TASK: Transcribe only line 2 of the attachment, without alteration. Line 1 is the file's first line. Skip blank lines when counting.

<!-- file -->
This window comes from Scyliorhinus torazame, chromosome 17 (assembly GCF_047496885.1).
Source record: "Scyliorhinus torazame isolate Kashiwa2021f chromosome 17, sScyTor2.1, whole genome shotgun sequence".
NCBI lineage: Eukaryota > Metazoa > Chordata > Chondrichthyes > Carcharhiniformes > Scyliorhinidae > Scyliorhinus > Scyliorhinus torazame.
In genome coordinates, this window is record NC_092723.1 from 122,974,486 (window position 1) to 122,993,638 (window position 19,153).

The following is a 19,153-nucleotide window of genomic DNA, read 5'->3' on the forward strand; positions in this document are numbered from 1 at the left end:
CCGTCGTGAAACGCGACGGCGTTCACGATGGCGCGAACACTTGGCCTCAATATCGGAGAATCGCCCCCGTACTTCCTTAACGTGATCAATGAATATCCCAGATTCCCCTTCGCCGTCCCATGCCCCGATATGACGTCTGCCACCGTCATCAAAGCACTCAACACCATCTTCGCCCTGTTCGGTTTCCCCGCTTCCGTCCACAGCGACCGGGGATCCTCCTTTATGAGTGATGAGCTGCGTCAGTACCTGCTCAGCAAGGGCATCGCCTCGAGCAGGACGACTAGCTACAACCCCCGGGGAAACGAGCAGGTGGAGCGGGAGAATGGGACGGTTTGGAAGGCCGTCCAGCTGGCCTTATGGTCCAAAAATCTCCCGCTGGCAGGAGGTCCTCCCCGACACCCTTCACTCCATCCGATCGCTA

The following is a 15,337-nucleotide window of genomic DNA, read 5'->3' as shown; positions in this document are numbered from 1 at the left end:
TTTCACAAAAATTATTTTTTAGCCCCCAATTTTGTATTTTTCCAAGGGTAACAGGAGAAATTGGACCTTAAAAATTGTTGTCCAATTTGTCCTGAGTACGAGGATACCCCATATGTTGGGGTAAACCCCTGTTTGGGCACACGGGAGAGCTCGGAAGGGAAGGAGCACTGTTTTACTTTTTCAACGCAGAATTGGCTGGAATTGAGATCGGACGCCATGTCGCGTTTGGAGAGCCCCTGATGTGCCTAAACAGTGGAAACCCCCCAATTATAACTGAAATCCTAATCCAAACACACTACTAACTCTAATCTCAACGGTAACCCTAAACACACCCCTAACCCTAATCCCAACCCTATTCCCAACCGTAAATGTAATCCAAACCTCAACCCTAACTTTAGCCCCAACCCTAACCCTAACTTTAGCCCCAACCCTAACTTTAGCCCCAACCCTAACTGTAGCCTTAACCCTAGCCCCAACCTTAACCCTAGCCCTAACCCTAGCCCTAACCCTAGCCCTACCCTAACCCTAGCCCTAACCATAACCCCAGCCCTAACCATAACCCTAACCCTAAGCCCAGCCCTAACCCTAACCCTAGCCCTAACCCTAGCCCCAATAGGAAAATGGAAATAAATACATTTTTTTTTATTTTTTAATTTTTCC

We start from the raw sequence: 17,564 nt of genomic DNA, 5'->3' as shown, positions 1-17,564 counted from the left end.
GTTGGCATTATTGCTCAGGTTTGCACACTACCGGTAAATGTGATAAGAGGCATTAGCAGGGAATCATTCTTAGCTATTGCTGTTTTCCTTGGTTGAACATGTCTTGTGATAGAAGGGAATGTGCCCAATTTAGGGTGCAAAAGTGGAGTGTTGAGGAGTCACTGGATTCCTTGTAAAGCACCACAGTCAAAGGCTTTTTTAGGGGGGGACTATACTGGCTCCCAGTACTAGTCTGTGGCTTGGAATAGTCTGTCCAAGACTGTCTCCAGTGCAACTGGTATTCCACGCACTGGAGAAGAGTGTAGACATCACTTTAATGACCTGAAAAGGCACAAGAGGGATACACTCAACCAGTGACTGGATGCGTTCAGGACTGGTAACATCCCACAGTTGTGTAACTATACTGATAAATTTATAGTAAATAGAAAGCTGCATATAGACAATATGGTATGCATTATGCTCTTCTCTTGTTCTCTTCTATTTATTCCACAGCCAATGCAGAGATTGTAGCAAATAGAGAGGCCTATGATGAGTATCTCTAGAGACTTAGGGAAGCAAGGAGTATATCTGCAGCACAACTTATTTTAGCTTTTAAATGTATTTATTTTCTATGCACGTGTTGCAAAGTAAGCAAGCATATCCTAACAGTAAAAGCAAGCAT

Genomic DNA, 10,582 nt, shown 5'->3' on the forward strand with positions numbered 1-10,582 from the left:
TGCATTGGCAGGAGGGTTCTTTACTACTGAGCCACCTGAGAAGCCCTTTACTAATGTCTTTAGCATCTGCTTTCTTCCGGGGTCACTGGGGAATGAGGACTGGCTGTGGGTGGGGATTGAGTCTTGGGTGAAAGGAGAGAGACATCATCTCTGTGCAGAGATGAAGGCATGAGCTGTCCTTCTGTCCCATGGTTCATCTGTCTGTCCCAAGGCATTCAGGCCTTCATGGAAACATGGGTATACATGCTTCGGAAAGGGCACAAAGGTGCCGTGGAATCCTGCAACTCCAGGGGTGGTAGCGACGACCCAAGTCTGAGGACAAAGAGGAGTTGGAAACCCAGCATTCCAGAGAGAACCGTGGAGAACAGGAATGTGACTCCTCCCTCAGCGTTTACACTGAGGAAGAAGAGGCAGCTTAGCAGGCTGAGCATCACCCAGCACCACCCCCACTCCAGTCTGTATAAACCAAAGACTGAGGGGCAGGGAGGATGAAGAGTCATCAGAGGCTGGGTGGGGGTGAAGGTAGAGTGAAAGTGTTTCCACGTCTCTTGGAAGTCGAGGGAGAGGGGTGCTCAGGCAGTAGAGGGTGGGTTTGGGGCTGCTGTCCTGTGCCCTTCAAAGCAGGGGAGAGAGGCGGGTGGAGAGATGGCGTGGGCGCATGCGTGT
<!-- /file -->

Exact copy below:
Source record: "Scyliorhinus torazame isolate Kashiwa2021f chromosome 17, sScyTor2.1, whole genome shotgun sequence".